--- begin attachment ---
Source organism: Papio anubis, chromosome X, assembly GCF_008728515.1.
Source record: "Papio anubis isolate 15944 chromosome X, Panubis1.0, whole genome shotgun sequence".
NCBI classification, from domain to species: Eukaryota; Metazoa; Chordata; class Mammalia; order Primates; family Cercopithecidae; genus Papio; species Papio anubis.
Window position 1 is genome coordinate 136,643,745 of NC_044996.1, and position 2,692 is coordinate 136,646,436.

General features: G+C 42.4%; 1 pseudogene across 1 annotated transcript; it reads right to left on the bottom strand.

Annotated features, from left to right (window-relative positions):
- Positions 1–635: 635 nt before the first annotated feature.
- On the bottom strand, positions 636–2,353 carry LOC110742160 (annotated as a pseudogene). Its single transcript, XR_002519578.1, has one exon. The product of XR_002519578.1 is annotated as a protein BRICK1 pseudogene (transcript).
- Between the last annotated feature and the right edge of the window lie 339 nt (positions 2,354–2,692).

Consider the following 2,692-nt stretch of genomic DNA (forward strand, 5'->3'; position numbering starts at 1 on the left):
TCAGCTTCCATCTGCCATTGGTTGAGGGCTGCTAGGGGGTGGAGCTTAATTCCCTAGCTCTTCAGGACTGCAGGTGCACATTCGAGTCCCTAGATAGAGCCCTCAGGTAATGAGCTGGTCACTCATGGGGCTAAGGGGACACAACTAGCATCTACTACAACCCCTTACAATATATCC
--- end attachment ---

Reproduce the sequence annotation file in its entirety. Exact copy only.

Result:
Source organism: Papio anubis, chromosome X, assembly GCF_008728515.1.
Source record: "Papio anubis isolate 15944 chromosome X, Panubis1.0, whole genome shotgun sequence".
NCBI classification, from domain to species: Eukaryota; Metazoa; Chordata; class Mammalia; order Primates; family Cercopithecidae; genus Papio; species Papio anubis.
Window position 1 is genome coordinate 136,643,745 of NC_044996.1, and position 2,692 is coordinate 136,646,436.

General features: G+C 42.4%; 1 pseudogene across 1 annotated transcript; it reads right to left on the bottom strand.

Annotated features, from left to right (window-relative positions):
- Positions 1–635: 635 nt before the first annotated feature.
- On the bottom strand, positions 636–2,353 carry LOC110742160 (annotated as a pseudogene). Its single transcript, XR_002519578.1, has one exon. The product of XR_002519578.1 is annotated as a protein BRICK1 pseudogene (transcript).
- Between the last annotated feature and the right edge of the window lie 339 nt (positions 2,354–2,692).

Consider the following 2,692-nt stretch of genomic DNA (forward strand, 5'->3'; position numbering starts at 1 on the left):
TCAGCTTCCATCTGCCATTGGTTGAGGGCTGCTAGGGGGTGGAGCTTAATTCCCTAGCTCTTCAGGACTGCAGGTGCACATTCGAGTCCCTAGATAGAGCCCTCAGGTAATGAGCTGGTCACTCATGGGGCTAAGGGGACACAACTAGCATCTACTACAACCCCTTACAATATATCC